Title

Barriers Sex Trafficking Survivors Encounter during the Transition out of Commercial Exploitation

Proposal Focus

Research

Abstract

Survivors of sex trafficking report numerous intrapersonal, interpersonal, and contextual challenges which likely play a role in their transition out of commercial sexual exploitation. The purpose of this phenomenological study was to begin investigating survivors’ perceptions of the transition process, namely barriers they encounter along the way. Researchers facilitated semi-structured qualitative interviews with six survivors enrolled in a residential recovery program. Analyses yielded two themes: 1) intrapersonal barriers and 2) service barriers. Intrapersonal barriers included codes such as emotional control, self-perception, addiction, and mental health. Service barriers included codes related to specialized professional support, non-professional support, tangible resources, and intangible resources. This poster will provide an overview of themes and codes, as well as a description of the practical significance of the study results. Findings have important implications for the broader understanding of sex trafficking survivor needs during a particularly vulnerable point in their long-term recovery process.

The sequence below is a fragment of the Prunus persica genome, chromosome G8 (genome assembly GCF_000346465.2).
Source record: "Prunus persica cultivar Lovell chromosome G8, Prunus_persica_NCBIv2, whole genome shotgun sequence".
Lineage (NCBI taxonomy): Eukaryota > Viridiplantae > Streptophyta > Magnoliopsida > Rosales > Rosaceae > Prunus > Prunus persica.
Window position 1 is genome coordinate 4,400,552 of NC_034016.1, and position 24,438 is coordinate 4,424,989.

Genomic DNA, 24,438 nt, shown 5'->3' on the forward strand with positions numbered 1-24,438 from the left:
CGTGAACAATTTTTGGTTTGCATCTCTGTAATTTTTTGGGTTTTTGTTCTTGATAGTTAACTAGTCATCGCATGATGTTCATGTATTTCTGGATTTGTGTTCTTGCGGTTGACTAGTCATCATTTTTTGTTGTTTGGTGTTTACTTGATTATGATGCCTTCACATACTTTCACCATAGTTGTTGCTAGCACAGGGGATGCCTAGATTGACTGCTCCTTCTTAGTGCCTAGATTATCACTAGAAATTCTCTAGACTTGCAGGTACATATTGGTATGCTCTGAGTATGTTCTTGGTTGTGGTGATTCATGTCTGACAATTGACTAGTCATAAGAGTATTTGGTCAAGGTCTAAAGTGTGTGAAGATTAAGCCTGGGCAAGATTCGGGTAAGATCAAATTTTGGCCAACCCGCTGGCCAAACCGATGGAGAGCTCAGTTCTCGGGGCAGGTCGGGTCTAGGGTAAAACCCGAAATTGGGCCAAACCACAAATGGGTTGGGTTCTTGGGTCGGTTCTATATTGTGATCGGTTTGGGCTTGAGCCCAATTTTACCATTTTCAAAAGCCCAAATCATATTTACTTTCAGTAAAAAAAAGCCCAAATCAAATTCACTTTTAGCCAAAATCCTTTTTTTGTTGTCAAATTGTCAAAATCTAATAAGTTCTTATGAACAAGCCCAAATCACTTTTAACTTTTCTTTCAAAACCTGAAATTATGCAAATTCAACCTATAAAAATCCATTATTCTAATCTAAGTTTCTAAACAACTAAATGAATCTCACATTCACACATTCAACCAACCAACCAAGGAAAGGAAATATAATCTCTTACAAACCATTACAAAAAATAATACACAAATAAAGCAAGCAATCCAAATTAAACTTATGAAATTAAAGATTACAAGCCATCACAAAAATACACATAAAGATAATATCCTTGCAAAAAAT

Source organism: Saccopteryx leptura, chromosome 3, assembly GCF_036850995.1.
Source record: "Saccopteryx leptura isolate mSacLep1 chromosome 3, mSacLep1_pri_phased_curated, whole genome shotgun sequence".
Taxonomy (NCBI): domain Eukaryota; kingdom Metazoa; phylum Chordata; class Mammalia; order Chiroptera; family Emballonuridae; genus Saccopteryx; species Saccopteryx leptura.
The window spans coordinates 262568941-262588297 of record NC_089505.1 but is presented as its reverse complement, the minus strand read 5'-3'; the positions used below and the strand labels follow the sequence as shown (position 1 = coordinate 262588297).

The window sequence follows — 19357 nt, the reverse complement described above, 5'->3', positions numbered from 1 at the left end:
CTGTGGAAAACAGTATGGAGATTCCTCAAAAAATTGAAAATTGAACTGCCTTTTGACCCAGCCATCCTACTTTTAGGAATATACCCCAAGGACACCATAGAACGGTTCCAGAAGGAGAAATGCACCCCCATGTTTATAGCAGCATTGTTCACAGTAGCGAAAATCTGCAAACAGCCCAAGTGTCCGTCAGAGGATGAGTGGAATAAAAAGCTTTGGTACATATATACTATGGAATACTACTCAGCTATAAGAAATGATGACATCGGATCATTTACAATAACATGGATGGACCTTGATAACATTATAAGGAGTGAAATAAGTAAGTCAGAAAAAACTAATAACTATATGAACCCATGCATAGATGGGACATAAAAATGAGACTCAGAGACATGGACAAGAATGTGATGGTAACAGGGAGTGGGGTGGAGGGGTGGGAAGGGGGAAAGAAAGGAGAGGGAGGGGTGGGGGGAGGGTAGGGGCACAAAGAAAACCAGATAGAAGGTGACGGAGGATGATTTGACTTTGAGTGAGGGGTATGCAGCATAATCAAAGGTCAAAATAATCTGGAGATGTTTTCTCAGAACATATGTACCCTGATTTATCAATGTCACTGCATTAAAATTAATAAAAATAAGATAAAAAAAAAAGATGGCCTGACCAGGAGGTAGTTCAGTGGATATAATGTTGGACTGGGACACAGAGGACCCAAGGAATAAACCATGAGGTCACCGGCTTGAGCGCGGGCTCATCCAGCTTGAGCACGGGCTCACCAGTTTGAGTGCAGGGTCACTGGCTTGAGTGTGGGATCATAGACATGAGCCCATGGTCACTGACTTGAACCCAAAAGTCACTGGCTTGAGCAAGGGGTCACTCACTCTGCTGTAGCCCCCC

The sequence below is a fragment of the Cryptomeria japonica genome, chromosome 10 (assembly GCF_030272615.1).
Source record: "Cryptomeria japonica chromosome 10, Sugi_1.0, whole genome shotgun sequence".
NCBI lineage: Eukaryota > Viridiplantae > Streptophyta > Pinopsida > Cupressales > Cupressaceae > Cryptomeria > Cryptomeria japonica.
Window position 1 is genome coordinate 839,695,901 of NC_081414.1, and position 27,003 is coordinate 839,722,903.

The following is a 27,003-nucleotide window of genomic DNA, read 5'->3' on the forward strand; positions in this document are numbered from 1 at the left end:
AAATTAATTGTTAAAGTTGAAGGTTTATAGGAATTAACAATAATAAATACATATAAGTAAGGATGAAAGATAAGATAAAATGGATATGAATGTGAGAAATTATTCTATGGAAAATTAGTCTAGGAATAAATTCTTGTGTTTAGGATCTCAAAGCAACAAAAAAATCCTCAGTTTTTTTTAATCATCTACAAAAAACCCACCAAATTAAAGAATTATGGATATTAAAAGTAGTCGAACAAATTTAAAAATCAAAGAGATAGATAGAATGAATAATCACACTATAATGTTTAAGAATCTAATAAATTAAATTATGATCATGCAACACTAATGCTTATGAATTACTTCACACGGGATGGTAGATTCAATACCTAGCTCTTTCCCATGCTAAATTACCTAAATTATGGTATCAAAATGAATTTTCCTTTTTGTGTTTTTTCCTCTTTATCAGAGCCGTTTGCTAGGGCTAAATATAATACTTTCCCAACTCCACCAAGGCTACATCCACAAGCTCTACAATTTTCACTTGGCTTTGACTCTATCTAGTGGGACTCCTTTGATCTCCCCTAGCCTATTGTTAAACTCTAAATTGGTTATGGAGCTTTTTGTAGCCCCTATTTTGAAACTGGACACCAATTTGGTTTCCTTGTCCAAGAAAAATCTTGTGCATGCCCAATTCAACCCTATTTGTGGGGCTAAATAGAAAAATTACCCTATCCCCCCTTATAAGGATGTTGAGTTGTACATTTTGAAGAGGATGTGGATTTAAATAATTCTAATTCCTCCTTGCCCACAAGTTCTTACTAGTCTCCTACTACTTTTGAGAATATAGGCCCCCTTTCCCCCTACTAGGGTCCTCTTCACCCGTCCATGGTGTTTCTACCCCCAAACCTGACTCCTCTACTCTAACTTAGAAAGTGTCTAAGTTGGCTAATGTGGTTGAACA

Keywords

Sex Trafficking, Service Barriers, Qualitative

Location

Cornerstone Ballroom Side B

Start Date

12-4-2019 10:00 AM

End Date

12-4-2019 11:00 AM

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Apr 12th, 10:00 AM Apr 12th, 11:00 AM

Barriers Sex Trafficking Survivors Encounter during the Transition out of Commercial Exploitation

Cornerstone Ballroom Side B

Survivors of sex trafficking report numerous intrapersonal, interpersonal, and contextual challenges which likely play a role in their transition out of commercial sexual exploitation. The purpose of this phenomenological study was to begin investigating survivors’ perceptions of the transition process, namely barriers they encounter along the way. Researchers facilitated semi-structured qualitative interviews with six survivors enrolled in a residential recovery program. Analyses yielded two themes: 1) intrapersonal barriers and 2) service barriers. Intrapersonal barriers included codes such as emotional control, self-perception, addiction, and mental health. Service barriers included codes related to specialized professional support, non-professional support, tangible resources, and intangible resources. This poster will provide an overview of themes and codes, as well as a description of the practical significance of the study results. Findings have important implications for the broader understanding of sex trafficking survivor needs during a particularly vulnerable point in their long-term recovery process.